Woman standing at fish tank

Student Success|

College of Arts and Sciences

icon of a calendarNovember 23, 2020

icon of a pencilBy Kelli M. Warshefski

A Life Among Fish

Biology alumna pursues her dream career caring for the wildlife at Belle Isle Aquarium

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Robert Hall

The gallery is quiet, with just a faint hum of lights warming up. The morning sun streams in from antique skylights across green opalite glass tiles that adorn an arched ceiling. The aquarist makes her rounds, peering through the glass of each tank, silently greeting her gill-bearing coworkers, and breathing in the peace of the morning.

Amanda Murray, CAS ‘06 and ‘11, is living her best life.

As an aquarist at Belle Isle Aquarium, Murray spends her days in the historical Detroit building, caring for a number of creatures from piranhas to hissing cockroaches; a career the alumna was made for, with her lifelong devotion toward animals and conservation.

“Biology is basically one of the first sciences you experience as a young kid; it’s the life around you,” Murray says. “That’s what drew me to it. I loved animals and I grew up spending a lot of time up north, fishing and collecting bugs. It’s just always something I wanted to do.”

Woman standing in front of aquarium tank
Woman cleaning out tank
Woman walking around Belle Isle Aquarium
Woman standing in pond feeding fish
Koi fish
Woman looking at fish tank

One of Murray’s fondest childhood memories took place in her family’s cottage in Traverse City, where as a child she would pull along a small red wagon, stopping only to pick up, examine and place bugs in her wagon. A trait that Murray’s mother who, although was not a fan of “creepy crawlies,” encouraged. This became a benchmark and source of empowerment for the aspiring biologist’s compassion for all living creatures.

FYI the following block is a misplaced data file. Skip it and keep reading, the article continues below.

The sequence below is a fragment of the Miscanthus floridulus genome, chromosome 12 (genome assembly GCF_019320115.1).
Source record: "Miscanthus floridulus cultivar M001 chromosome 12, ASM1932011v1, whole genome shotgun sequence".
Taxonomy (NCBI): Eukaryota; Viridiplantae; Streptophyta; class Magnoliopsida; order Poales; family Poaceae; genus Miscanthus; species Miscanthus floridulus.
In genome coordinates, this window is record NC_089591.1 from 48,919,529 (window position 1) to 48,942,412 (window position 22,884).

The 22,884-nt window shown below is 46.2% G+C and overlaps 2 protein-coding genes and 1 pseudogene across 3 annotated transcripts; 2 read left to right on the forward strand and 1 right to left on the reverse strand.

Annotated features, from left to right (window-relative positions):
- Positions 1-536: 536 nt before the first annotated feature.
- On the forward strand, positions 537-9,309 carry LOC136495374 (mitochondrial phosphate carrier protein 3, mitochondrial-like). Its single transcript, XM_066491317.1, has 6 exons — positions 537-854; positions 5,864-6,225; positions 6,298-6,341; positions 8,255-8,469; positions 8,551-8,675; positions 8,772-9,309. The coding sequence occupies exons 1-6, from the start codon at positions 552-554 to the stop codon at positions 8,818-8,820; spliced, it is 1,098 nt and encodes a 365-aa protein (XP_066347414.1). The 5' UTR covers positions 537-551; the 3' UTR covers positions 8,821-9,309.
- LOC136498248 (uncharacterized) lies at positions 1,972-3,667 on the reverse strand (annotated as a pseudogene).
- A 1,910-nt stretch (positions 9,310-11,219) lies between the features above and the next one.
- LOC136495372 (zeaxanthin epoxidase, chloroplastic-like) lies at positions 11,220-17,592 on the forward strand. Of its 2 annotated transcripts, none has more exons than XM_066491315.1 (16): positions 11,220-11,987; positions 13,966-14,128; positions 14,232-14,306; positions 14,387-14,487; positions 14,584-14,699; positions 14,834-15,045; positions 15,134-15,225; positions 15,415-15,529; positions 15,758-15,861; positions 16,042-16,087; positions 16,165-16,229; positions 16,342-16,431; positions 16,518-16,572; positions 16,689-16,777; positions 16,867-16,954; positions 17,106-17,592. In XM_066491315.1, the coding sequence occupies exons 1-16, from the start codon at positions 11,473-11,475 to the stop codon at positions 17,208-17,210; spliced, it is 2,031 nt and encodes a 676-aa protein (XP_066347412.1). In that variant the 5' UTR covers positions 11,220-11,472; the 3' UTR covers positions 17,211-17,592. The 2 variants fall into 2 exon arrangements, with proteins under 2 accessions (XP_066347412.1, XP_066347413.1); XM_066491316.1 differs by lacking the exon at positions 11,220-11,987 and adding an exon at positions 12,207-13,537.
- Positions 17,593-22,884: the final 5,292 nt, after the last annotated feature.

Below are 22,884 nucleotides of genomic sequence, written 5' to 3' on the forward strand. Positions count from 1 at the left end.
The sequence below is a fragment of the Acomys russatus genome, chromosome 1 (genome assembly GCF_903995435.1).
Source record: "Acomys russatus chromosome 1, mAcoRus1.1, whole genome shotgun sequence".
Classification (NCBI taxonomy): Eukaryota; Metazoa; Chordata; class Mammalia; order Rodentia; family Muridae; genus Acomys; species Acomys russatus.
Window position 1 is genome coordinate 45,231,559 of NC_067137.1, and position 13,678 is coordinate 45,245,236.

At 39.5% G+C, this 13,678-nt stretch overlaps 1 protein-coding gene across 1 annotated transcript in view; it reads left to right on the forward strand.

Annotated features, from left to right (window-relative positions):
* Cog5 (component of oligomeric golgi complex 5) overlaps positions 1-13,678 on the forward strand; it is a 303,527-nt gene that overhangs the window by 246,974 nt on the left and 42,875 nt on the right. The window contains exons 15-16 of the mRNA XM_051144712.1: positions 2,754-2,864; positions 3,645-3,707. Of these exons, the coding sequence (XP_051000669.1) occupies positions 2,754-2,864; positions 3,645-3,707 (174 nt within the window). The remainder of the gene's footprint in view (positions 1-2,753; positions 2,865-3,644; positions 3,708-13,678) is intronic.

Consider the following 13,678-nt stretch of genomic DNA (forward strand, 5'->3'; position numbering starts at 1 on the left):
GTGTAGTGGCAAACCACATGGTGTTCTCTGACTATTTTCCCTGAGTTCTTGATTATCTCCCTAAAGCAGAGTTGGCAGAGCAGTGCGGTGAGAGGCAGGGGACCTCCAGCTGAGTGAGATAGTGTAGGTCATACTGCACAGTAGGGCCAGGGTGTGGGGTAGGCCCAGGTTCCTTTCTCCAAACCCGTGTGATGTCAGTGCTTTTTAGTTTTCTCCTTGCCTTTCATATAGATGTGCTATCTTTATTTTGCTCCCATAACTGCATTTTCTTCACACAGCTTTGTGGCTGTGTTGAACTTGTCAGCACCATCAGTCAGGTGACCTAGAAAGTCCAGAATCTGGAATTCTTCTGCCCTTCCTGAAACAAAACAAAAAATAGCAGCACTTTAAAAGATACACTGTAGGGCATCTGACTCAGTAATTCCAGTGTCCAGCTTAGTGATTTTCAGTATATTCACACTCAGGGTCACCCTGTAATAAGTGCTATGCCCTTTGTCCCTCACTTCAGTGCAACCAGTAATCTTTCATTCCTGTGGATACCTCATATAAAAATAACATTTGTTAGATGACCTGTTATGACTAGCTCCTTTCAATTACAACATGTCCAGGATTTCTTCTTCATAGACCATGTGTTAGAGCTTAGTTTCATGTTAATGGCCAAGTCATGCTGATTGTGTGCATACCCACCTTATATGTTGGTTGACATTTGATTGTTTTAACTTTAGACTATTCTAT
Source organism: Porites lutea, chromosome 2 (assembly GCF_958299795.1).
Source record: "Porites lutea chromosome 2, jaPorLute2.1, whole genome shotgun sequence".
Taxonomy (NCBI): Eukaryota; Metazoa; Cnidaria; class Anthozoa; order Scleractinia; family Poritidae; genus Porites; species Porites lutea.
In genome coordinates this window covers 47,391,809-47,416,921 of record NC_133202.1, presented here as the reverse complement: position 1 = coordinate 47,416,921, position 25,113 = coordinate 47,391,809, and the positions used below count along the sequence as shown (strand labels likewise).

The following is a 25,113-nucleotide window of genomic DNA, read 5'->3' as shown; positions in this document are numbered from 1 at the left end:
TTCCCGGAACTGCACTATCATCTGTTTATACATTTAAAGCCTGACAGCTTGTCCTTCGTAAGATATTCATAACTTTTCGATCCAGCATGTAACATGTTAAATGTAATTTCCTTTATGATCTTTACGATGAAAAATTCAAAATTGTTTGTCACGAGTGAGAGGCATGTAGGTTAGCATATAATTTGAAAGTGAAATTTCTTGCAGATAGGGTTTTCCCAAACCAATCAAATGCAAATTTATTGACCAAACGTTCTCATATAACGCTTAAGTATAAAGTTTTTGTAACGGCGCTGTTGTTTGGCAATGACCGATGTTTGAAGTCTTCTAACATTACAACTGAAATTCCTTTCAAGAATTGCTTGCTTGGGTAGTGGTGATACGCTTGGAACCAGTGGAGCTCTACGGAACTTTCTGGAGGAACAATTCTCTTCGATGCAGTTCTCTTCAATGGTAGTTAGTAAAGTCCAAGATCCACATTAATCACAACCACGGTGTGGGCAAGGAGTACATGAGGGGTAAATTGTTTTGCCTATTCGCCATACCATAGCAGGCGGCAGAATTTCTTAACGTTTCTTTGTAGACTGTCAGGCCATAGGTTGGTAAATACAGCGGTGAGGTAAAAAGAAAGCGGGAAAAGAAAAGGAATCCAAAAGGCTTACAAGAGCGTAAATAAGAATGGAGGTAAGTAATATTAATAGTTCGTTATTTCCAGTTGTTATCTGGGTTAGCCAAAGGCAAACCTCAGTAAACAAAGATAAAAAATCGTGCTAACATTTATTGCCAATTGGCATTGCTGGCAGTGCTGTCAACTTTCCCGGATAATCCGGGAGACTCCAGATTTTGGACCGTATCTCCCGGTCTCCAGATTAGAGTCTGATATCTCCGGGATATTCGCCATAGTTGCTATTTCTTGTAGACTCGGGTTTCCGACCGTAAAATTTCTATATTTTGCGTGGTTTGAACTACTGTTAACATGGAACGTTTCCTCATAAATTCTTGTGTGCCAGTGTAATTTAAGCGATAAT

“I think it’s really important, especially for little girls in biology, to have a positive female role model. When they see something like a bug or a spider they’re going to look at their mom’s reaction and if their reaction is ‘ew that’s gross’ they might adopt that. My mom never discouraged me because I enjoyed them and I think that’s really what influenced me strongly in loving all animals,” Murray explains.

Murray would grow up to further explore this passion at Oakland University, where she earned her bachelor’s in biology and immediately went on to pursue her master’s with a focus in ecology and animal behavior. While at OU, her passion for conservation was fostered by faculty and through research, including her work on wasp behavior and how it affects the productivity of a colony. Murray found herself in her element, examining and caring for these underappreciated creatures.

Woman standing in koi pond

“My research experience gave me confidence in putting forth my own ideas and experiments,” says Murray. “It allowed me to explore not only how to properly conduct a scientific study, but also how to analyze the data and present it to peers. I think the research I did at OU was a valuable experience in my career.”

After receiving her master’s, Murray began work at the Michigan Science Center. But, although she enjoyed the work there, she yearned to work with animals. So in 2018, when a position opened up at the Belle Isle Aquarium, Murray jumped at the chance to apply and shortly thereafter began her new career path.